Apologies if this argument has already been made elsewhere – if so I haven’t seen it. Amid all the hoopla about the IFS report on the Budget (which suggests that it falls hardest on the poor) most commentators seem to have missed a very simple point: cuts to public spending are, by their very nature, bad news for poor people.
Why? Because people with less money are more reliant, proportionately, on the state. That applies to a vast range of public services such as subsidised transport, care, education and of course benefits.
I do agree with Nicolas Smith of the TUC when she says that “it’s time for the Government to stop pretending that the steepest cuts since WW2 are compatible with fairness”. That always seemed a tenuous argument by the coalition.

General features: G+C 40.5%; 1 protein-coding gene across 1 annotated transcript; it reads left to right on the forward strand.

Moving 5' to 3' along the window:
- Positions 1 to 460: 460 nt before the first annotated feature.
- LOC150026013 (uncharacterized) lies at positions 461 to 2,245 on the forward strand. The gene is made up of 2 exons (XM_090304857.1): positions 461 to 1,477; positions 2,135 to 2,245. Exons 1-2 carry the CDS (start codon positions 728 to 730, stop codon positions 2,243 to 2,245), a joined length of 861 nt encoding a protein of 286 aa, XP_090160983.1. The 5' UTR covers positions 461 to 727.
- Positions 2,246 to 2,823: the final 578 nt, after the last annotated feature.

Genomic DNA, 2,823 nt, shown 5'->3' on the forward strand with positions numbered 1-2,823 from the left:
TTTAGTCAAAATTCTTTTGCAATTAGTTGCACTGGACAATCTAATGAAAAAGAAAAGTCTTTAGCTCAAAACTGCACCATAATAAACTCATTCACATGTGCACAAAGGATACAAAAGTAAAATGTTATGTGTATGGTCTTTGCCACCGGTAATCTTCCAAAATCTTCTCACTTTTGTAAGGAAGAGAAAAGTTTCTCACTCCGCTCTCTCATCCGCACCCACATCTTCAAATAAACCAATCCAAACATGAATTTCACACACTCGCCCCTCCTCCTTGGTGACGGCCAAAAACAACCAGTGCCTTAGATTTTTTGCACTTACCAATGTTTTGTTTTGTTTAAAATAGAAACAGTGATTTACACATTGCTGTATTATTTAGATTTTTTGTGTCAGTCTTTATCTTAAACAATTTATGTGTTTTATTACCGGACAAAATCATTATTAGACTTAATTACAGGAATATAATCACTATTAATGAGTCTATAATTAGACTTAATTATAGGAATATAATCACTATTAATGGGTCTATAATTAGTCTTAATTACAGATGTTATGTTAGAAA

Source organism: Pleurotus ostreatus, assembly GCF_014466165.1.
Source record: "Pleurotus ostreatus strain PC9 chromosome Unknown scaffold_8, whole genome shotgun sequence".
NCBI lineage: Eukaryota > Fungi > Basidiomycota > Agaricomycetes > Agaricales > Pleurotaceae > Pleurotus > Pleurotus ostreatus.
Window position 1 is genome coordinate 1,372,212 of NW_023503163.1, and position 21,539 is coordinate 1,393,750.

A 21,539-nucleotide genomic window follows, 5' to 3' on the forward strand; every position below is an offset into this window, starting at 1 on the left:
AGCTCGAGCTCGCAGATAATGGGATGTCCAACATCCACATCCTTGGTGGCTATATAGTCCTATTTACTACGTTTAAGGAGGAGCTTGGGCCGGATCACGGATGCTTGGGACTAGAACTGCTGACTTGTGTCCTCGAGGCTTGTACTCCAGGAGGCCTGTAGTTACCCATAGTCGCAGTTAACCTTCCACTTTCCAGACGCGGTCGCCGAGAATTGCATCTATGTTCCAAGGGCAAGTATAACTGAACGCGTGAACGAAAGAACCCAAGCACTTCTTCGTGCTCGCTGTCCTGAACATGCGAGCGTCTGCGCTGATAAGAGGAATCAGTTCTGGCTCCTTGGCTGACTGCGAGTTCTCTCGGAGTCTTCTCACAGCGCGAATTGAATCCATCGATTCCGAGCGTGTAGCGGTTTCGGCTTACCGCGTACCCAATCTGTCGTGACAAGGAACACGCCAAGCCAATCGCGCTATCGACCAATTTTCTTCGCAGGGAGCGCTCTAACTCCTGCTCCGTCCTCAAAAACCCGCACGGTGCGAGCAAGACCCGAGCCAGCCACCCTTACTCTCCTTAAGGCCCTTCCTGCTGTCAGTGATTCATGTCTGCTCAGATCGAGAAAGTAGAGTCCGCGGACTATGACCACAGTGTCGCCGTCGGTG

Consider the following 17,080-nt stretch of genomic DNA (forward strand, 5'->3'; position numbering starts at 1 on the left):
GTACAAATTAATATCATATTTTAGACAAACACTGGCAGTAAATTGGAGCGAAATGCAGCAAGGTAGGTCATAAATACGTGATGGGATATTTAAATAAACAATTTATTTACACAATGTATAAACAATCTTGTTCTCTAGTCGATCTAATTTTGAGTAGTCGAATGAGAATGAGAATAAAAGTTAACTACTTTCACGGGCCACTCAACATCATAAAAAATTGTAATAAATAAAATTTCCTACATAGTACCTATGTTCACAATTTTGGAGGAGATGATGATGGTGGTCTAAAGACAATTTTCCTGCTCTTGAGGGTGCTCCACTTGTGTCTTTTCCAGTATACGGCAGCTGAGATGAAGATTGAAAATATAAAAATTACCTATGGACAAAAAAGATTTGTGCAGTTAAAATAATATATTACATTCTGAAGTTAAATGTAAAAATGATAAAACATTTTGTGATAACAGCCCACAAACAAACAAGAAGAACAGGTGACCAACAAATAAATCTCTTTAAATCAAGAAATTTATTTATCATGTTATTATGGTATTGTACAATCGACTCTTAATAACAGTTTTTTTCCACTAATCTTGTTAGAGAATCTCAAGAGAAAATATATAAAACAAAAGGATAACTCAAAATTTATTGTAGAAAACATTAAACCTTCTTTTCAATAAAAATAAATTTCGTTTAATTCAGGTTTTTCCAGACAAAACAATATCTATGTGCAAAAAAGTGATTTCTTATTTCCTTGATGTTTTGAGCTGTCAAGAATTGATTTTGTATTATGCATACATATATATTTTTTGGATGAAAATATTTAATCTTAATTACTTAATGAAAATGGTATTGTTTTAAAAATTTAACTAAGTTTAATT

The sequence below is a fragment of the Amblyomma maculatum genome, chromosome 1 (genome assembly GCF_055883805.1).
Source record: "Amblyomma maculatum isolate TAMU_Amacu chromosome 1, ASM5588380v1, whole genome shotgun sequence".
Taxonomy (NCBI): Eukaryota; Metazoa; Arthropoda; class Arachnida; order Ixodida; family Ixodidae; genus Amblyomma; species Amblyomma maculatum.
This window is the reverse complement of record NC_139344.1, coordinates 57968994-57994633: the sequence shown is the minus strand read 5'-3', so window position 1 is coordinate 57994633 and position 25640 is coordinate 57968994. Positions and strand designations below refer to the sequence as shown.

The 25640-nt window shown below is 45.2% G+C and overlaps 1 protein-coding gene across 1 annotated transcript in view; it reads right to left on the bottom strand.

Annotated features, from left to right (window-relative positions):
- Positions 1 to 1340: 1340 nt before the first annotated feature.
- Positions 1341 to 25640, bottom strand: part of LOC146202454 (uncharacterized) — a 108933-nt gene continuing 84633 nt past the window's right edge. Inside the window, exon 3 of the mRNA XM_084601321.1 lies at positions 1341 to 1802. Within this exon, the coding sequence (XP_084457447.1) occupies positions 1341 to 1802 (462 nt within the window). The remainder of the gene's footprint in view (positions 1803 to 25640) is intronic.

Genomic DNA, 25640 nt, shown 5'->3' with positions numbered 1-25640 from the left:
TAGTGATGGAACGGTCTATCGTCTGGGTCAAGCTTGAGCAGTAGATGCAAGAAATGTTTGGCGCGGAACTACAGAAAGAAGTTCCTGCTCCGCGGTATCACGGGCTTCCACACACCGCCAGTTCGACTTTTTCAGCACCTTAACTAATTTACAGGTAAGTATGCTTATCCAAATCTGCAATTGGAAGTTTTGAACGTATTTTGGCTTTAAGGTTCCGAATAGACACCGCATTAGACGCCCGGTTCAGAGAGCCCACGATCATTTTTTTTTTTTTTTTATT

But when you bear in mind that cutting public spending is automatically regressive then how exactly could ministers prevent the inevitable? It’s a genuine question. And one that the next Labour leader also needs to answer. Where are the magic spending cuts that hurt the well-off and not the poor?
(Of course the government could achieve deficit reduction through a greater emphasis on tax rises - as David Miliband has suggested - but that’s a different point).
One economist points out to me that there is a department which provides a service to everyone across all demographics and socio-economic backgrounds: it is health, ironically. That suggests there could be a case for lifting the ring-fence on health spending on “progressive” grounds, allowing smaller cuts elsewhere. Not that the public would necessarily buy that argument, however.